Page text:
SALEM, Mass. — While her client list still remains a mystery to the public, accused madam Lori Barron was formally arraigned on human trafficking, prostitution and related charges in Salem Superior Court yesterday.
Barron, 50, of 20 Riversedge Drive, Salem, N.H. is accused of running an illegal brothel out of her Lawrence massage parlor “The Day Spa for Gentlemen” at 7B Broadway and luring young women to work there and perform sexual acts on paying customers.
Judge Timothy Feeley yesterday also agreed to a protective order on a videotape seized in the case. The order which both O’Brien and Prosecutor Kate MacDougall agreed to, stipulates the video “depicting nudity and sexual acts” cannot be publicly released or duplicated in any way and will not leave the custody of the attorneys involved in the case.
Potential evidence already filed in the case includes numerous police reports, photos and cell phone records, information from the spa’s web site, handwritten notes, a calendar, 21 advertisements for “girls” and grand jury minutes, according to court papers filed by MacDougall.
Barron was indicted on the human trafficking, prostitution and related charges in late June and her arraignment at the superior court level means the possible penalties she faces if convicted will be more severe.
A human trafficking conviction carries a minimum mandatory sentence of five years and a maximum sentence of 20 years in state prison. If a victim under age 18 is involved, a judge may impose a life sentence for human trafficking.
Flanked by her new defense attorney Francis O’Brien of Boston during the arraignment, Barron entered a plea of not guilty to three counts of human trafficking, maintaining a house of prostitution, deriving support from prostitution, witness intimidation and videotaping unsuspecting nude persons.
Judge Feeley agreed to set bail at $30,000 which Barron already posted in Lawrence District Court following her June 11 arraignment there. Also, as a condition of bail, Feeley ordered Barron to stay away from the victims in the case and warned her not to contact them in any way, even electronically.
Police started investigating Barron in March after a woman working for her said Barron assaulted her and dragged her by her hair down stairway because she refused to let a client spank her.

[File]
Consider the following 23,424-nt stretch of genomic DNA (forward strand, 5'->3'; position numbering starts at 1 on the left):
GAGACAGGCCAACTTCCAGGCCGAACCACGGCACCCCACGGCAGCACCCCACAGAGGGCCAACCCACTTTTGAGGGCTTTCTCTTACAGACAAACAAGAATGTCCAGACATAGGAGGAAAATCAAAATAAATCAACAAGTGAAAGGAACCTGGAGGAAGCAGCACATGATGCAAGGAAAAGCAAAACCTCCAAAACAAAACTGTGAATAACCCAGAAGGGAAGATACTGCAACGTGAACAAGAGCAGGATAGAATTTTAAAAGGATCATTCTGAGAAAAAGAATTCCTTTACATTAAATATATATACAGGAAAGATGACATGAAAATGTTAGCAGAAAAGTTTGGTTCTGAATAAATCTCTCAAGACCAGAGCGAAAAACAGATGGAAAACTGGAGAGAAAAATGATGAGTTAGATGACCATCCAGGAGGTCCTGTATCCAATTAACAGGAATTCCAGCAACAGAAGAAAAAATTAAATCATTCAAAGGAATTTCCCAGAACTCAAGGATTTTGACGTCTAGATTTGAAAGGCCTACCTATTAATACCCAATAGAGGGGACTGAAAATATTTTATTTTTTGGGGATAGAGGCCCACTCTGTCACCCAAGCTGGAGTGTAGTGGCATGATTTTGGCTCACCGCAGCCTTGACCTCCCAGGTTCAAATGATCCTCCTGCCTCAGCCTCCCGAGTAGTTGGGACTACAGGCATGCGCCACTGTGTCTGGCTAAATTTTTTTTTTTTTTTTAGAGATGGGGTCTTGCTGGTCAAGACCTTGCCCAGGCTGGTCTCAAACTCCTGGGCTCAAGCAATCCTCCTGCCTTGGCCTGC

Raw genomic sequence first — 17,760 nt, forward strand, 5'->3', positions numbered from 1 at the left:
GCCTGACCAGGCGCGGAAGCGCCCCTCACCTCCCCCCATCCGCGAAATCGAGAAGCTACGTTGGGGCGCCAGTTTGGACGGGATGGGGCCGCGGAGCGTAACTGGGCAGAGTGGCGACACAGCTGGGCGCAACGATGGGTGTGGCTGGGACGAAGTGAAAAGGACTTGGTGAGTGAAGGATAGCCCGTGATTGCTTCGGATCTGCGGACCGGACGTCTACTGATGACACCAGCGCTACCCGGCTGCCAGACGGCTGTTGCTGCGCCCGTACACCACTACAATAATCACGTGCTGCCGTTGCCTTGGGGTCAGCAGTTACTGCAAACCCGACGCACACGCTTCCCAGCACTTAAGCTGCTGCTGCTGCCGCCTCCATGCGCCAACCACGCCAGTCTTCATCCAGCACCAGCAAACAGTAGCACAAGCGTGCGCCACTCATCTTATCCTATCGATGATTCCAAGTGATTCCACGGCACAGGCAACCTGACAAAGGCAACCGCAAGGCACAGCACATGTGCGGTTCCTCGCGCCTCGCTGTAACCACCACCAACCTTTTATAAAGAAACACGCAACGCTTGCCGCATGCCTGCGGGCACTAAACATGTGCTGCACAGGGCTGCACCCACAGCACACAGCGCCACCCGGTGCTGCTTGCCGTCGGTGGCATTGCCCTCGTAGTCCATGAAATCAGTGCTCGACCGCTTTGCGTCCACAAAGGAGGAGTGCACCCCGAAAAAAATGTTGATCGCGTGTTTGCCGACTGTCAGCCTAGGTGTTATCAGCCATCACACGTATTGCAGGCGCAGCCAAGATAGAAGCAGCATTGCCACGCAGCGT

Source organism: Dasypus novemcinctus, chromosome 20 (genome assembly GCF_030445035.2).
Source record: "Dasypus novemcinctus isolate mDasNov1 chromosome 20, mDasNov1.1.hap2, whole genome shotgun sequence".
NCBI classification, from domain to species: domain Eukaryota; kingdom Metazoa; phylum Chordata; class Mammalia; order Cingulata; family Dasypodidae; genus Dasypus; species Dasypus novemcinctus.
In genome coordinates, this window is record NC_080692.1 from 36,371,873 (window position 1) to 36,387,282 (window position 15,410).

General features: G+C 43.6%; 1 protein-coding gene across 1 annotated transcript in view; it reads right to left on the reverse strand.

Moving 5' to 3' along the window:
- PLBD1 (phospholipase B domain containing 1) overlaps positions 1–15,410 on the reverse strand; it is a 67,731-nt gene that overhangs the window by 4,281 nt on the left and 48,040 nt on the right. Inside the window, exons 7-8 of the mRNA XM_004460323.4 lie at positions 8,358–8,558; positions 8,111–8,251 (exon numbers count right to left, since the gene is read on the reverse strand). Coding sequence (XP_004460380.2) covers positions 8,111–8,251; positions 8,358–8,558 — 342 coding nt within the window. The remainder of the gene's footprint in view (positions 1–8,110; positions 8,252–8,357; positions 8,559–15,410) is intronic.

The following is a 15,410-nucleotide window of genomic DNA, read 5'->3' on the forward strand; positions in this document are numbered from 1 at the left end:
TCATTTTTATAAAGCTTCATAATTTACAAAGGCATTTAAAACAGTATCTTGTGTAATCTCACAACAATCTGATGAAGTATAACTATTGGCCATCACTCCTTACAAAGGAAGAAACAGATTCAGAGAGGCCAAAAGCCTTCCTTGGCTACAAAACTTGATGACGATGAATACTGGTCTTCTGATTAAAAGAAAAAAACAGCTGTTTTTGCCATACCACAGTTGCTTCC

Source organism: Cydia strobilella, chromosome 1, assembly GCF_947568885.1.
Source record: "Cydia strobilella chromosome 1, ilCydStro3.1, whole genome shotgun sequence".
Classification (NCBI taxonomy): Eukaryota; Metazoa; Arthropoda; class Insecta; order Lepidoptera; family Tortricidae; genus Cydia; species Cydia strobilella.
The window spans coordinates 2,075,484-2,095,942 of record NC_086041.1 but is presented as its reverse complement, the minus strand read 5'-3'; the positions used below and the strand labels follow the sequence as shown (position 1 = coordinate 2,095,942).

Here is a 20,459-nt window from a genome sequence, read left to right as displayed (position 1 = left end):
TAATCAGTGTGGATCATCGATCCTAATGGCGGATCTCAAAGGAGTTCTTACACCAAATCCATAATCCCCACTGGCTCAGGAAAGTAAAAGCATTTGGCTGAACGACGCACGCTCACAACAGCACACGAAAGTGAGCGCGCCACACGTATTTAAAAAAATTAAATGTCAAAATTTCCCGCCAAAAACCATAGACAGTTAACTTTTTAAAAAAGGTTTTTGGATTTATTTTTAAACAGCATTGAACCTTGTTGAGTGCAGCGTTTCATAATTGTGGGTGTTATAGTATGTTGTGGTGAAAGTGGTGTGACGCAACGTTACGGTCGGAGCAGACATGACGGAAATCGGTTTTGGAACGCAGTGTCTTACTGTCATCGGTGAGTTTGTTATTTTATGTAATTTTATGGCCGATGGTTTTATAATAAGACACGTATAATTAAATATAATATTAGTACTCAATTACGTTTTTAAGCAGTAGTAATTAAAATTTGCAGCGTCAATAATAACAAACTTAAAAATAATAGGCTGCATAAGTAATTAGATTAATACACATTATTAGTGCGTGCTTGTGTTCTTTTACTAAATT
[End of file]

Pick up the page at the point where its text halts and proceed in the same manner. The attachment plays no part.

On June 10, Lawrence police raided the spa and arrested Barron at her Salem home. The married mother of two college age daughters was charged with running the sex spa and videotaping her workers performing sex acts on customers. She then used the footage to blackmail her employees, some single mothers, if they got out of line or tried to quit.
The website described Barron’s business as having “Just the amount of wrong to be right” with “warm, sophisticated and seductress young ladies that will make you feel you’ve never felt before.”
“Our professional staff of talented and highly skilled relaxologists have all mastered the opulent technique of erotic touch,” the website boasted.
Her client list, which detectives are still compiling, may have up to 2,000 client names. No specific names were released but customers were allegedly a Methuen police officer, Methuen firefighters, a Haverhill city councilor, Lawrence and Amesbury teachers, lawyers and court workers, according to police reports.
It’s still unclear if any of Barron’s clients will be charged in connection with the case.
Police said previously that Barron recruited women to work as receptionists, quickly promoting them to massage therapists and then blackmailing the women with videotapes she took secretly.
She’d initially set up business at 599 Canal St. in Lawrence, but later moved to 7B Broadway.
Barron was previously charged on May 16, 2011 for running a similar sex spa at 282 Main St. in Salem, N.H. She was charged with two counts of prostitution, obscene matter and simple assault. Less than a month later, she pleaded guilty to obscene matter and simple assault. The two prostitution charges were not prosecuted.
She was sentenced to a year in jail, suspended for 12 months with good behavior. She agreed to relinquish her massage therapist’s license and not open or manage a massage business in Salem, N.H. for ten years, according to court papers.
Less than two years later, Barron had moved her alleged brothel 7 miles away over the Massachusetts border in Lawrence.
Follow staff reporter Jill Harmacinski on Twitter under the screenname EagleTribJill.